Stock Analysis

We Think Tungsten Mining (ASX:TGN) Can Easily Afford To Drive Business Growth

ASX:TGN
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There's no doubt that money can be made by owning shares of unprofitable businesses. For example, although Amazon.com made losses for many years after listing, if you had bought and held the shares since 1999, you would have made a fortune. Nonetheless, only a fool would ignore the risk that a loss making company burns through its cash too quickly.

Given this risk, we thought we'd take a look at whether Tungsten Mining (ASX:TGN) shareholders should be worried about its cash burn. In this report, we will consider the company's annual negative free cash flow, henceforth referring to it as the 'cash burn'. First, we'll determine its cash runway by comparing its cash burn with its cash reserves.

View our latest analysis for Tungsten Mining

Does Tungsten Mining Have A Long Cash Runway?

A company's cash runway is the amount of time it would take to burn through its cash reserves at its current cash burn rate. When Tungsten Mining last reported its balance sheet in June 2021, it had zero debt and cash worth AU$19m. In the last year, its cash burn was AU$4.2m. That means it had a cash runway of about 4.6 years as of June 2021. A runway of this length affords the company the time and space it needs to develop the business. The image below shows how its cash balance has been changing over the last few years.

debt-equity-history-analysis
ASX:TGN Debt to Equity History January 5th 2022

How Is Tungsten Mining's Cash Burn Changing Over Time?

Although Tungsten Mining reported revenue of AU$143k last year, it didn't actually have any revenue from operations. To us, that makes it a pre-revenue company, so we'll look to its cash burn trajectory as an assessment of its cash burn situation. Notably, its cash burn was actually down by 64% in the last year, which is a real positive in terms of resilience, but uninspiring when it comes to investment for growth. Tungsten Mining makes us a little nervous due to its lack of substantial operating revenue. We prefer most of the stocks on this list of stocks that analysts expect to grow.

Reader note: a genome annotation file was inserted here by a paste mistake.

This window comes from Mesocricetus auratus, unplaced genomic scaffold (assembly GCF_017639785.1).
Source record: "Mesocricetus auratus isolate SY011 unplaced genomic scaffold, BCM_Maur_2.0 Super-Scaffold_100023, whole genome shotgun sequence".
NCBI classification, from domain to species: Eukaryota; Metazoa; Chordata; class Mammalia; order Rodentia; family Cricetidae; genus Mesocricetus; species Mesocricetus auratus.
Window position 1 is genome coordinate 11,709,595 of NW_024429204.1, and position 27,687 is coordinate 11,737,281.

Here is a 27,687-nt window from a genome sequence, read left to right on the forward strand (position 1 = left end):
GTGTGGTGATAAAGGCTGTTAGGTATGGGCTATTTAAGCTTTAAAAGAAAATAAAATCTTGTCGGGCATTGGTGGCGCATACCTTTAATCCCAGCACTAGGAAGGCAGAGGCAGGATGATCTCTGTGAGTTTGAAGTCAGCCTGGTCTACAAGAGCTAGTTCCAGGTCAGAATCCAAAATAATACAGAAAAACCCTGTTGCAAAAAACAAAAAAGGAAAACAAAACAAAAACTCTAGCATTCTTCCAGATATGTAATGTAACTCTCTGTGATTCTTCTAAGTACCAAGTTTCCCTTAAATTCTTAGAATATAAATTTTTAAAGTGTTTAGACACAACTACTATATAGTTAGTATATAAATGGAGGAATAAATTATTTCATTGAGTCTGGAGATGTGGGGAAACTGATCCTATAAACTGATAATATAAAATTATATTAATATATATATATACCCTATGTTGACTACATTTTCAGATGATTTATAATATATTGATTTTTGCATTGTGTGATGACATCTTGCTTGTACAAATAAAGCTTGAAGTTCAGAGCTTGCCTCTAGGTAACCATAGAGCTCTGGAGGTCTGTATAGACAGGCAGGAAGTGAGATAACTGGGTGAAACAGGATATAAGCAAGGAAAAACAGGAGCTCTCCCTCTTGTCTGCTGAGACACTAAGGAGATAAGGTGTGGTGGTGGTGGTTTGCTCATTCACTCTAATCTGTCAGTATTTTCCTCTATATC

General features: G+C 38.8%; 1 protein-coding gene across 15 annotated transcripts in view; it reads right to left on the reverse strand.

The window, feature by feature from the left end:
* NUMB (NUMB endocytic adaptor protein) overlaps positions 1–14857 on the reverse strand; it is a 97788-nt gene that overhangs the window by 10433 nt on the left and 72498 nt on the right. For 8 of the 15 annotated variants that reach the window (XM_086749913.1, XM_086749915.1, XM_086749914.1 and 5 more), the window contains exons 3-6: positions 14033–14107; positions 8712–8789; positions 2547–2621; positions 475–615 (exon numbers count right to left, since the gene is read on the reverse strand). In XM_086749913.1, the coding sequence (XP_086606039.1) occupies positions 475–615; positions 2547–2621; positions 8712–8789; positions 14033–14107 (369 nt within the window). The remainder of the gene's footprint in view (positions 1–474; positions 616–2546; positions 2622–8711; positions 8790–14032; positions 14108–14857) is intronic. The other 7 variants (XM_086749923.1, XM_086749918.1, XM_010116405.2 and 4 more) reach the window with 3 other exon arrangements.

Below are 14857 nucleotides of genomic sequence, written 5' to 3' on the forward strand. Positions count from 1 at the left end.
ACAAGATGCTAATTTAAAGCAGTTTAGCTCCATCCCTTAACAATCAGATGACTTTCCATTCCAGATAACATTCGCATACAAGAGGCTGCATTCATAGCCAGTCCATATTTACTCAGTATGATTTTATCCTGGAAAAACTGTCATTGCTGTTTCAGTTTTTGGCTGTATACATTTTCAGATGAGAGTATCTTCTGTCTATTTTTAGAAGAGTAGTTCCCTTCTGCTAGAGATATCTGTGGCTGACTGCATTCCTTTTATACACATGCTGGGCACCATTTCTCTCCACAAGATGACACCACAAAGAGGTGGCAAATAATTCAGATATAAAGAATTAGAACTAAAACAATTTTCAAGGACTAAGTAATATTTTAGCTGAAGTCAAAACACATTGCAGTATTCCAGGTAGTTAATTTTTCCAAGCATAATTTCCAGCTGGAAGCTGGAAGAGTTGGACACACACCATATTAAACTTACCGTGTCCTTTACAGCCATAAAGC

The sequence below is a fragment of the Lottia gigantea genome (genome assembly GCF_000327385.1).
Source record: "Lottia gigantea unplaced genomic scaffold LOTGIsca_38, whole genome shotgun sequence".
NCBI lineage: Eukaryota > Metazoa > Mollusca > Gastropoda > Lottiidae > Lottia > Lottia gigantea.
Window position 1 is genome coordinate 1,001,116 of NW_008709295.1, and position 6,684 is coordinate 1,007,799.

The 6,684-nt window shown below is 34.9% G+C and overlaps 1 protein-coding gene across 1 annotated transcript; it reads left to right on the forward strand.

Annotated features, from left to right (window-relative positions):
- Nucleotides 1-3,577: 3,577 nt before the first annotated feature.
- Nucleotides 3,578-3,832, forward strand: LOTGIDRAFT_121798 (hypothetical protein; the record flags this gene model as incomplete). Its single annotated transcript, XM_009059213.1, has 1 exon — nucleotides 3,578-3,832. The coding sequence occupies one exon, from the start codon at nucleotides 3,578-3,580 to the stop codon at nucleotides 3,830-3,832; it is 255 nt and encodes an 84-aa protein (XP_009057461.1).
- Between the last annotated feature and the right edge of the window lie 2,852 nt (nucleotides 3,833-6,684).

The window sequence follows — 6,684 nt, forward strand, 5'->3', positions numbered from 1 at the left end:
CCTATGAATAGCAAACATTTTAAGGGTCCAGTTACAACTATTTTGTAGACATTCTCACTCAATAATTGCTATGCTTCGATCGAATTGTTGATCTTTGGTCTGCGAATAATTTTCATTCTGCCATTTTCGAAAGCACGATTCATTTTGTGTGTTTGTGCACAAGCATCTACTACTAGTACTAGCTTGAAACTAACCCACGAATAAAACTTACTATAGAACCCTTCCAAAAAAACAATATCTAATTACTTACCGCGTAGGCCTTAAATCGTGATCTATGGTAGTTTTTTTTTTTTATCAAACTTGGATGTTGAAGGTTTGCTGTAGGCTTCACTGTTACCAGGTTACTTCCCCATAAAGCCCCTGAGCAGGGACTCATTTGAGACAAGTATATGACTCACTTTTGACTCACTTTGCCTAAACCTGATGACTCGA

Can Tungsten Mining Raise More Cash Easily?

While we're comforted by the recent reduction evident from our analysis of Tungsten Mining's cash burn, it is still worth considering how easily the company could raise more funds, if it wanted to accelerate spending to drive growth. Generally speaking, a listed business can raise new cash through issuing shares or taking on debt. Commonly, a business will sell new shares in itself to raise cash and drive growth. We can compare a company's cash burn to its market capitalisation to get a sense for how many new shares a company would have to issue to fund one year's operations.

Tungsten Mining has a market capitalisation of AU$102m and burnt through AU$4.2m last year, which is 4.1% of the company's market value. That's a low proportion, so we figure the company would be able to raise more cash to fund growth, with a little dilution, or even to simply borrow some money.

How Risky Is Tungsten Mining's Cash Burn Situation?

As you can probably tell by now, we're not too worried about Tungsten Mining's cash burn. In particular, we think its cash runway stands out as evidence that the company is well on top of its spending. And even its cash burn reduction was very encouraging. After considering a range of factors in this article, we're pretty relaxed about its cash burn, since the company seems to be in a good position to continue to fund its growth. On another note, we conducted an in-depth investigation of the company, and identified 5 warning signs for Tungsten Mining (2 are a bit concerning!) that you should be aware of before investing here.

If you would prefer to check out another company with better fundamentals, then do not miss this free list of interesting companies, that have HIGH return on equity and low debt or this list of stocks which are all forecast to grow.

Valuation is complex, but we're helping make it simple.

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This article by Simply Wall St is general in nature. We provide commentary based on historical data and analyst forecasts only using an unbiased methodology and our articles are not intended to be financial advice. It does not constitute a recommendation to buy or sell any stock, and does not take account of your objectives, or your financial situation. We aim to bring you long-term focused analysis driven by fundamental data. Note that our analysis may not factor in the latest price-sensitive company announcements or qualitative material. Simply Wall St has no position in any stocks mentioned.